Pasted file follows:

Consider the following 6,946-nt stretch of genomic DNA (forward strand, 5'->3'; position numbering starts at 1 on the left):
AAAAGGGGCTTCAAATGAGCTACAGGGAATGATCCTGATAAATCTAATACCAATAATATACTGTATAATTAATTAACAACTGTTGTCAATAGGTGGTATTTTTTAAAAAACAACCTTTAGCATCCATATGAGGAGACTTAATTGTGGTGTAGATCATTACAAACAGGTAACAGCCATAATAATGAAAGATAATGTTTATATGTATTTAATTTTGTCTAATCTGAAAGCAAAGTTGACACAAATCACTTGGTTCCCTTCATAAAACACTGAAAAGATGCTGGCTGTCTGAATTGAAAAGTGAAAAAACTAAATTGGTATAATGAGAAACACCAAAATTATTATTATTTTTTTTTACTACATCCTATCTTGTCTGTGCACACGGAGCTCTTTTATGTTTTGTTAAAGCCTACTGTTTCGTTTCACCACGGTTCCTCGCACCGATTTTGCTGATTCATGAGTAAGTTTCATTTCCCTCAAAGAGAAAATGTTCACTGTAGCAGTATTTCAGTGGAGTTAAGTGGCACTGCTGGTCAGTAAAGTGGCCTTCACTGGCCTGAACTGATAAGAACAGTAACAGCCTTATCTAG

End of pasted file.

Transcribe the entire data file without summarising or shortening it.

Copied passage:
Consider the following 6,946-nt stretch of genomic DNA (forward strand, 5'->3'; position numbering starts at 1 on the left):
AAAAGGGGCTTCAAATGAGCTACAGGGAATGATCCTGATAAATCTAATACCAATAATATACTGTATAATTAATTAACAACTGTTGTCAATAGGTGGTATTTTTTAAAAAACAACCTTTAGCATCCATATGAGGAGACTTAATTGTGGTGTAGATCATTACAAACAGGTAACAGCCATAATAATGAAAGATAATGTTTATATGTATTTAATTTTGTCTAATCTGAAAGCAAAGTTGACACAAATCACTTGGTTCCCTTCATAAAACACTGAAAAGATGCTGGCTGTCTGAATTGAAAAGTGAAAAAACTAAATTGGTATAATGAGAAACACCAAAATTATTATTATTTTTTTTTACTACATCCTATCTTGTCTGTGCACACGGAGCTCTTTTATGTTTTGTTAAAGCCTACTGTTTCGTTTCACCACGGTTCCTCGCACCGATTTTGCTGATTCATGAGTAAGTTTCATTTCCCTCAAAGAGAAAATGTTCACTGTAGCAGTATTTCAGTGGAGTTAAGTGGCACTGCTGGTCAGTAAAGTGGCCTTCACTGGCCTGAACTGATAAGAACAGTAACAGCCTTATCTAG